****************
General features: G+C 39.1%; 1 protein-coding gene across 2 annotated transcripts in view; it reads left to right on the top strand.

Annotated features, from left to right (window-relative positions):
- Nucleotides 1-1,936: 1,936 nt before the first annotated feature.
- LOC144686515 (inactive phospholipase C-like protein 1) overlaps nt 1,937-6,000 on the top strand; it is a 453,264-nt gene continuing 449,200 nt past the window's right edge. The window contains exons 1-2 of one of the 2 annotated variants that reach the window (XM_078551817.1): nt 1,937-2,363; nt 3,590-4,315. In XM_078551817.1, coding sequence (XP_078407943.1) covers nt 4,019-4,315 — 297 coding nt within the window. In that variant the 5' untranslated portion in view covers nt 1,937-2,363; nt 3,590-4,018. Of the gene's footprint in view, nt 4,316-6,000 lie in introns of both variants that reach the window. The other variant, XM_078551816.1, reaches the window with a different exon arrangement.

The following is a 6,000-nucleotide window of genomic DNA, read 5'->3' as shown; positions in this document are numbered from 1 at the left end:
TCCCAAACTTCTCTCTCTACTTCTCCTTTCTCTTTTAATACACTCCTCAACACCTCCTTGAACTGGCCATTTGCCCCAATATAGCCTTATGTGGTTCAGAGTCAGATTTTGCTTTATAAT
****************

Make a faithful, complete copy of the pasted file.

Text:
General features: G+C 39.1%; 1 protein-coding gene across 2 annotated transcripts in view; it reads left to right on the top strand.

Annotated features, from left to right (window-relative positions):
- Nucleotides 1-1,936: 1,936 nt before the first annotated feature.
- LOC144686515 (inactive phospholipase C-like protein 1) overlaps nt 1,937-6,000 on the top strand; it is a 453,264-nt gene continuing 449,200 nt past the window's right edge. The window contains exons 1-2 of one of the 2 annotated variants that reach the window (XM_078551817.1): nt 1,937-2,363; nt 3,590-4,315. In XM_078551817.1, coding sequence (XP_078407943.1) covers nt 4,019-4,315 — 297 coding nt within the window. In that variant the 5' untranslated portion in view covers nt 1,937-2,363; nt 3,590-4,018. Of the gene's footprint in view, nt 4,316-6,000 lie in introns of both variants that reach the window. The other variant, XM_078551816.1, reaches the window with a different exon arrangement.

The following is a 6,000-nucleotide window of genomic DNA, read 5'->3' as shown; positions in this document are numbered from 1 at the left end:
TCCCAAACTTCTCTCTCTACTTCTCCTTTCTCTTTTAATACACTCCTCAACACCTCCTTGAACTGGCCATTTGCCCCAATATAGCCTTATGTGGTTCAGAGTCAGATTTTGCTTTATAAT